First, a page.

Wednesday, April 29, 2009

All I Want Is A Motorcycle Riding Stuntwoman With Frickin' Laser Beams On Her Head!

The best selling poster girl pin up of the Reagan era rides a plastic motorbike to glory in Cyclone.

Often when I watch movies, I like to analyze it and look at the artistry of what's happening. The cinematography, the lighting, the editing, the sound, shot all goes into the art of filmmaking which I am a big fan of. So I tend to watch movies that art kinda artsy fartsy with acting and stories and what not...but not today! Today I felt like watching the video equivalent of comfort food, so I sought out something that would match the sort of B level Cannon Films quality of action film. And then I found the perfect match: Cyclone!

Back in the day I saw this movie's cardboard box in just about every video store I went to. And it was always in the same condition-unrented. So today was the day, the day when I would finally get to see what was hiding on that little plastic strip of videotape. The Fall Guy's Heather Thomas. A motorcycle. A title that implies wind and excitement. Oh Hell Yeah, it's gonna be a winner of a movie!

Let's get to the story, a government scientist builds a secret room (referred to as a lab, I guess because it has a chalkboard and PC in it) in his house to create a motorcycle that can fire electric bolts and rockets. Also, the motorcycle helmet shoots lasers off the side of the head. But the lab rat doesn't trust the government he works for, there's leaks you see, and despite death threats the geek won't back down. His live in girlfriend Heather Thomas, fresh from working out at the gym and kung fu'ing some random thugs, talks him into going out to a club for a dance. At the club the geek gets iced by the late legendary stuntman Dar Robinson (playing a hitman along with a punk/retro chick assassin as a partner). Heather Thomas goes home and in the "lab" discovers a message from her boyfriend that auto plays if I guess the computer assumes he's dead. It tells her the super motorcycle's secrets including that it's weapons are powered by a box the size of a remote control that can generate enough power to run a battleship. She must get the Cyclone motorcycle with the power source to the one government agent he trusts, outwitting other corrupt government agents and the assassins. And the thrills begin!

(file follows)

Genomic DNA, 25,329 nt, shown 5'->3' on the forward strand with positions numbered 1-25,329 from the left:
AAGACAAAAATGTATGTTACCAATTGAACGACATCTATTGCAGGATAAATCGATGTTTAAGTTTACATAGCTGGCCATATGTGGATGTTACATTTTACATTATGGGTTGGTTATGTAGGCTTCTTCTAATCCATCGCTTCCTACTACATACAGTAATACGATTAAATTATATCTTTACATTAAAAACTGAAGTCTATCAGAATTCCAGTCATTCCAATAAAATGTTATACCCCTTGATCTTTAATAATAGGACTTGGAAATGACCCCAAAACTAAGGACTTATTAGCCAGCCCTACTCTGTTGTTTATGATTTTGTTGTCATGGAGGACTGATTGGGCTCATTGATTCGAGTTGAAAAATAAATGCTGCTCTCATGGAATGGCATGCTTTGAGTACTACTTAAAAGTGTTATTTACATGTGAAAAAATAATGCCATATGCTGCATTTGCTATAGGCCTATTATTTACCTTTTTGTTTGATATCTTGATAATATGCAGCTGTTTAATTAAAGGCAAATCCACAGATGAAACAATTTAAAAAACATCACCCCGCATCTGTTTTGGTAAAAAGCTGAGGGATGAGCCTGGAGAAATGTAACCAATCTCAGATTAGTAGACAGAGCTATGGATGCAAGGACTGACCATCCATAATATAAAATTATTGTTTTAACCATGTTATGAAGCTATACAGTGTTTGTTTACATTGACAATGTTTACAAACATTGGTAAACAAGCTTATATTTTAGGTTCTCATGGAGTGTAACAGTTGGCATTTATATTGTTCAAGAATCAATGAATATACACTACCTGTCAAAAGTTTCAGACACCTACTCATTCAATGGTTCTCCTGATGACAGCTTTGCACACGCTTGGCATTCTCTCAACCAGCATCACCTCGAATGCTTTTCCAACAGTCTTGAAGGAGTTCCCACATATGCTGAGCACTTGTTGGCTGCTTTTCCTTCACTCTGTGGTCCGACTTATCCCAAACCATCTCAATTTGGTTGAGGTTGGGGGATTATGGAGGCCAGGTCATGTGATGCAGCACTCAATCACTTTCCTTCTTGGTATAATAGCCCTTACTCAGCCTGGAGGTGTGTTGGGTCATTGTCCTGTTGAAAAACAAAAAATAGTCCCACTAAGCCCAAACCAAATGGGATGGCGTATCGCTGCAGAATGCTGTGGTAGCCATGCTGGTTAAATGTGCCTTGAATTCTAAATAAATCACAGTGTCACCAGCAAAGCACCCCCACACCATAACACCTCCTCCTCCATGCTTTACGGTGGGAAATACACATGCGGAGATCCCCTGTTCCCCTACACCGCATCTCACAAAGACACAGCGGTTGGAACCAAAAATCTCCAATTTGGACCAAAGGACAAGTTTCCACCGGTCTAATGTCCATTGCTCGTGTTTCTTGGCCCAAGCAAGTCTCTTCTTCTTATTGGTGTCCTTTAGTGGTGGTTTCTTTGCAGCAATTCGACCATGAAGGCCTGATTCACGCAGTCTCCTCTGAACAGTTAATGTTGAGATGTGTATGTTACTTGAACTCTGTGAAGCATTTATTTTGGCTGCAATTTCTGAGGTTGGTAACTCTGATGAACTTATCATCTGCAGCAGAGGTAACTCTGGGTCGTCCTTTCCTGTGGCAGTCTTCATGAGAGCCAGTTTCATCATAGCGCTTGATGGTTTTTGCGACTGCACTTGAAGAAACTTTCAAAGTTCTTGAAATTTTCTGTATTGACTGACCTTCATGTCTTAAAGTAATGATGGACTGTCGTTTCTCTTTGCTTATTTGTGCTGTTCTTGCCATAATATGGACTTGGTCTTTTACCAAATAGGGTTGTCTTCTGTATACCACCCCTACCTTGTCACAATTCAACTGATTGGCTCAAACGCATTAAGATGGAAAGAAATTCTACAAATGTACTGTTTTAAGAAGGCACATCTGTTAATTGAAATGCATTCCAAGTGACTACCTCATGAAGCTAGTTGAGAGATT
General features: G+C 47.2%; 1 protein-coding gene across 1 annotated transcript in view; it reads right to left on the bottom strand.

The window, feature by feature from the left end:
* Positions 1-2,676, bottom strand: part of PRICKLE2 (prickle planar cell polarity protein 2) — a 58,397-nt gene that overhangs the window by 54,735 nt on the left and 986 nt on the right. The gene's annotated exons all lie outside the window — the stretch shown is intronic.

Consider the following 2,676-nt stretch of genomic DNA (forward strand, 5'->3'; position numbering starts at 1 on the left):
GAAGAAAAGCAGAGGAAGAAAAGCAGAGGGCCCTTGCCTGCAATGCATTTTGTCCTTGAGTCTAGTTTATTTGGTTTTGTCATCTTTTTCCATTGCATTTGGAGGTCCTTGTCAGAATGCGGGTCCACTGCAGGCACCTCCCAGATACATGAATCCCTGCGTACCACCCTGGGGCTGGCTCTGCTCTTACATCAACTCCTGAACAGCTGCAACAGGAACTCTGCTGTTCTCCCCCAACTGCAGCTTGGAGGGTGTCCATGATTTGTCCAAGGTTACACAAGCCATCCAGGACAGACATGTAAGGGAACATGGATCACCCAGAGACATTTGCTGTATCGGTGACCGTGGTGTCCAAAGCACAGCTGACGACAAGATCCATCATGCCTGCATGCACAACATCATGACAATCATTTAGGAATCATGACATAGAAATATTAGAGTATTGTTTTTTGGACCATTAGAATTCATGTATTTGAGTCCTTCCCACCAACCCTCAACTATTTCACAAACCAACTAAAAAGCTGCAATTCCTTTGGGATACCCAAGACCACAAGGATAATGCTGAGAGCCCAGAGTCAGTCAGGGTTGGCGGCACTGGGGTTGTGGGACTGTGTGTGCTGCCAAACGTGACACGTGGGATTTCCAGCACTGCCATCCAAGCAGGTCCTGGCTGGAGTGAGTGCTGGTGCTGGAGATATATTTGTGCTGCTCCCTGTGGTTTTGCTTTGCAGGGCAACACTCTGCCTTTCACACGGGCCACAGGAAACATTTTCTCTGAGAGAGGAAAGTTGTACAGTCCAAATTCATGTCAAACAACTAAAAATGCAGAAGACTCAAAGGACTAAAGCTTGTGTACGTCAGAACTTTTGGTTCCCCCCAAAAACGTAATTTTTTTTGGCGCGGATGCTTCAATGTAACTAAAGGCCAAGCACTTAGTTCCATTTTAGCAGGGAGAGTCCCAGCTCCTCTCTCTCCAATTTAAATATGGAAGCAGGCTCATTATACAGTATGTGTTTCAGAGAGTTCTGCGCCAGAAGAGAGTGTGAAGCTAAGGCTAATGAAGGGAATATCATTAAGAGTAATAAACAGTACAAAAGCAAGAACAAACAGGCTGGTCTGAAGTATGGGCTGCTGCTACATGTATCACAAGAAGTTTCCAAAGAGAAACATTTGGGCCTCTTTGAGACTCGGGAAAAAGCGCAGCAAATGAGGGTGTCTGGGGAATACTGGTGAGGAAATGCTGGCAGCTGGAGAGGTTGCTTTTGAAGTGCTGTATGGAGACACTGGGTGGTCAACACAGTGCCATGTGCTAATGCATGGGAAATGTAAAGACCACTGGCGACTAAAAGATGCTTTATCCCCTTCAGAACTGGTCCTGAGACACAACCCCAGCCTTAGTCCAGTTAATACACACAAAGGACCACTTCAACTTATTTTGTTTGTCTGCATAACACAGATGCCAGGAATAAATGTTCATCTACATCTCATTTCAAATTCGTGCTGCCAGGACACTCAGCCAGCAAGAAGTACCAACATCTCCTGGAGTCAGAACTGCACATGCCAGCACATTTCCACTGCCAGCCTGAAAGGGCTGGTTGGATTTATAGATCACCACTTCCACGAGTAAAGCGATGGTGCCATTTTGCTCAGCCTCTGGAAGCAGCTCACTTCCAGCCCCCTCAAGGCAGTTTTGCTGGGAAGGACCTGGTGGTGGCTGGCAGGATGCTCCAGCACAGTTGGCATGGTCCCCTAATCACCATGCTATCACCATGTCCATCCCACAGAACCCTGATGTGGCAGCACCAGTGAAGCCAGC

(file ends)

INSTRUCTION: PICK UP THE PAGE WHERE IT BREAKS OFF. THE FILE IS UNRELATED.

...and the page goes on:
Cyclone is an incredible monument to crap. But that's what makes it sooo great. Nobody in this movie is convincing, least of all Heather Thomas as the girlfriend. Her fight scenes are ridiculously staged, scenes where she is supposed to cry or show concern all get played out with the same air of husky stiltedness. Best of all there is a torture scene, where she first portrays getting electrocuted like someone poked her back with a stick and then gets a "hot" cup of coffee thrown in her face. The coffee part is really cool because it's so blatantly cold that she has a delayed reaction to it. It was like "Oh yeah, my face is supposed to be on fire right now after I've been given electrical torture I better do something." So she acts like someone slapped her. Classic stuff.

And after all the hype about the motorcycle there are only like two chase scenes. You have to wait to the final chase to see the gadgets go on the Cyclone. And in that type of physics that can only exist in B movies, the electric beams of Cyclone blows the hell out of a 70's American Car but can't hit a motorcycle driven by her nemesis, even with rockets. The rockets and beams would score a direct hit and the motorcycle baddy just kept rollin until it drove into a parked car. That was of course just an excuse for the main bad girl to play possum long enough for some final fight scene fu.